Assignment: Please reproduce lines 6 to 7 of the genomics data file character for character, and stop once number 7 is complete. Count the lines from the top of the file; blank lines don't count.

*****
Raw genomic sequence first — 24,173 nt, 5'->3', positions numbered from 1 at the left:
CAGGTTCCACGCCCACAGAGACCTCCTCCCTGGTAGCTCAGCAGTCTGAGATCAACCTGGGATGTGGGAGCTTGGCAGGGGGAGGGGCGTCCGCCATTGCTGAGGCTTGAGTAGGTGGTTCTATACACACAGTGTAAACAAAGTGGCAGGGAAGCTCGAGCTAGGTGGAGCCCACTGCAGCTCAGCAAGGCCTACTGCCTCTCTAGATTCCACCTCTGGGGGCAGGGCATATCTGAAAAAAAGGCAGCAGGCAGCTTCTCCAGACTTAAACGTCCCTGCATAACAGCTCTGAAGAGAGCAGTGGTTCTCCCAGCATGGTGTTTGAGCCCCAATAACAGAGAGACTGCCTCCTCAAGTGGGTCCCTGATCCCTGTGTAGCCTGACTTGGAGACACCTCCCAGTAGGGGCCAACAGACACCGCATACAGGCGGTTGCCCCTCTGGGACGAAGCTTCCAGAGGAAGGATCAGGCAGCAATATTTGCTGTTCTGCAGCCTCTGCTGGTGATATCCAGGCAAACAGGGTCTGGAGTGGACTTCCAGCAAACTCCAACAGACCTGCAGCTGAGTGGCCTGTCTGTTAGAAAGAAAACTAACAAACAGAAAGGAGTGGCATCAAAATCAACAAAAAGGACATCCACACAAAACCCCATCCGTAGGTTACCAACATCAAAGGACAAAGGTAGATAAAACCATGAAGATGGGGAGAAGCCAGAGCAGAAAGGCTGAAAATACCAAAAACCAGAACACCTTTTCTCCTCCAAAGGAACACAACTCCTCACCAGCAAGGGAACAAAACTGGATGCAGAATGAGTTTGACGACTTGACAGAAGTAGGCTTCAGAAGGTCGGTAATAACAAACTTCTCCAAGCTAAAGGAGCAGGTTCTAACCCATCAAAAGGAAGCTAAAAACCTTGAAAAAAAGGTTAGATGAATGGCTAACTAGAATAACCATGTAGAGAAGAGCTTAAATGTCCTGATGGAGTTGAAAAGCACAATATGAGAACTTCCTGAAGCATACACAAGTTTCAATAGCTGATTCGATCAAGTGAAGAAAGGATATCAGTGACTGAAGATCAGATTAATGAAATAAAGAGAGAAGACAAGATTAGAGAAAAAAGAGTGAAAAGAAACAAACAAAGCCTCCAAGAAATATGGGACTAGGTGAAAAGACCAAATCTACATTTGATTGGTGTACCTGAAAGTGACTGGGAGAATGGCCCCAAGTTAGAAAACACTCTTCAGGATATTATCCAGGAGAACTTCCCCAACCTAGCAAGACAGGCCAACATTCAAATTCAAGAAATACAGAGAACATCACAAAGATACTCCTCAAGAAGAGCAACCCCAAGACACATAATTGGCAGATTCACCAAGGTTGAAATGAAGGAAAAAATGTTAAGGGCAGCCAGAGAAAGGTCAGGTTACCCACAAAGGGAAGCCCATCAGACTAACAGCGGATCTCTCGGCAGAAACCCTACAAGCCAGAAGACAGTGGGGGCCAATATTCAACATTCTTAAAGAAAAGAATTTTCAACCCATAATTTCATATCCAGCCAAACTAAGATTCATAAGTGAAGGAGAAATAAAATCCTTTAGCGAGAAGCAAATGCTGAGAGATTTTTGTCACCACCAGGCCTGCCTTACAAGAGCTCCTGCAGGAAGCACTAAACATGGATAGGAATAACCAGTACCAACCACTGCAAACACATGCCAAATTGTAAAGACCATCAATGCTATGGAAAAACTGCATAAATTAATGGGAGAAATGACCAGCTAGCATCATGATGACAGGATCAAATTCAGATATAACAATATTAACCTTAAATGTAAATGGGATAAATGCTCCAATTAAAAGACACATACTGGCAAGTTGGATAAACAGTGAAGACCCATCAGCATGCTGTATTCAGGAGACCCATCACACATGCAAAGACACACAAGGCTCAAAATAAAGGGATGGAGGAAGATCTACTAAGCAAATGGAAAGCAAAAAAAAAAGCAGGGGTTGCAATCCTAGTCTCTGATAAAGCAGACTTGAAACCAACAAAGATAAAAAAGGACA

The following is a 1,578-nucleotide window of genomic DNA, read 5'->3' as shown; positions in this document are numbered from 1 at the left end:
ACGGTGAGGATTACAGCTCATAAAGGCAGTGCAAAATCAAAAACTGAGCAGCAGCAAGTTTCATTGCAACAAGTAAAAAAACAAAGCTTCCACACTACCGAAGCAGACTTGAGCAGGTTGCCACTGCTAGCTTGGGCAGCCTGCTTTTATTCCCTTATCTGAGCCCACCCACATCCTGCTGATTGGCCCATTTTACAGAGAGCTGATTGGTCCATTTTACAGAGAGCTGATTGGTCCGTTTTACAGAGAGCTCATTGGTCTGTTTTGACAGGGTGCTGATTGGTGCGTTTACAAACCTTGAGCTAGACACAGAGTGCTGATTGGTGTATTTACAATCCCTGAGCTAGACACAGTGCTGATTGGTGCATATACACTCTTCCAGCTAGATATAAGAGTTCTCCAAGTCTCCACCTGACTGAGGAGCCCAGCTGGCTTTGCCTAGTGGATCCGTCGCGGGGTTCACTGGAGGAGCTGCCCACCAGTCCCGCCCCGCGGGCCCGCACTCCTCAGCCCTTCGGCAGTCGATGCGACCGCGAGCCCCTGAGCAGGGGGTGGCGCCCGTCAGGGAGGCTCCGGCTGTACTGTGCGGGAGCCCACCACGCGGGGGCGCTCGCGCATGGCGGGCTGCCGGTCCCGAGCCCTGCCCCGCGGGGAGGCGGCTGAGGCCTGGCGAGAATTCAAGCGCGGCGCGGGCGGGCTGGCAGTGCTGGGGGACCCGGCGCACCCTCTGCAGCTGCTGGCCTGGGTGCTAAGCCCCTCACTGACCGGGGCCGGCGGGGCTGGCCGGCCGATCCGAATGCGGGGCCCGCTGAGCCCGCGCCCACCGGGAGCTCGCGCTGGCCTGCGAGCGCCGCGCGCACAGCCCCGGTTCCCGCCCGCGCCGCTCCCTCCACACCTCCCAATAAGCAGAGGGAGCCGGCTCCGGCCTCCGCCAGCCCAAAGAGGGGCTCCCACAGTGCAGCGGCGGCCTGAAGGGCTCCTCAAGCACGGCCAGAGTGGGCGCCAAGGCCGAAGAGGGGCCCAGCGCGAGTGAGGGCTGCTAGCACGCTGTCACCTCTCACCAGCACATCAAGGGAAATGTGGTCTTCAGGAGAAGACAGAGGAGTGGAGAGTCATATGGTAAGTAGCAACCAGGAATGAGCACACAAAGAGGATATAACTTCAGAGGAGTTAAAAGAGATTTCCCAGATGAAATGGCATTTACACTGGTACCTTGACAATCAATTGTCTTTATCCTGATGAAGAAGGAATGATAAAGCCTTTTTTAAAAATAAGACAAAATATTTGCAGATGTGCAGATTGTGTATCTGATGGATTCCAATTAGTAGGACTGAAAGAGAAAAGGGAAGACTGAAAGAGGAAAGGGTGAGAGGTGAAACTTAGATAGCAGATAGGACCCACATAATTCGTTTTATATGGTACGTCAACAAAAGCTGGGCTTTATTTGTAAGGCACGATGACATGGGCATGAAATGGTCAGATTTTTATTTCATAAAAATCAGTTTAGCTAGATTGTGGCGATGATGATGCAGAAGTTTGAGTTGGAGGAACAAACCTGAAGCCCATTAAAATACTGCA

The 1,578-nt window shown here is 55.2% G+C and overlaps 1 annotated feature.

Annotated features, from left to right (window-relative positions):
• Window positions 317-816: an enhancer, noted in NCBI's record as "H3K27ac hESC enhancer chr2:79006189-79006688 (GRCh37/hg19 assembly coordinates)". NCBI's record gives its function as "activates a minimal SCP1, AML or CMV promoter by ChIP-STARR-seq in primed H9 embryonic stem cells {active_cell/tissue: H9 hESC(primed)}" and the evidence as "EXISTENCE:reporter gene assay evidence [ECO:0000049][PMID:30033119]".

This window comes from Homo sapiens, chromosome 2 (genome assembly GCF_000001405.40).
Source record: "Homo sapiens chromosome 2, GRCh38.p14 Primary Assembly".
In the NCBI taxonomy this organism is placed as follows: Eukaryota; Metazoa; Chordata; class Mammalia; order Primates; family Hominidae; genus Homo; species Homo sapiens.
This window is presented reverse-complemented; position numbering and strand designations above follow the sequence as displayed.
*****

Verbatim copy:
Annotated features, from left to right (window-relative positions):
• Window positions 317-816: an enhancer, noted in NCBI's record as "H3K27ac hESC enhancer chr2:79006189-79006688 (GRCh37/hg19 assembly coordinates)". NCBI's record gives its function as "activates a minimal SCP1, AML or CMV promoter by ChIP-STARR-seq in primed H9 embryonic stem cells {active_cell/tissue: H9 hESC(primed)}" and the evidence as "EXISTENCE:reporter gene assay evidence [ECO:0000049][PMID:30033119]".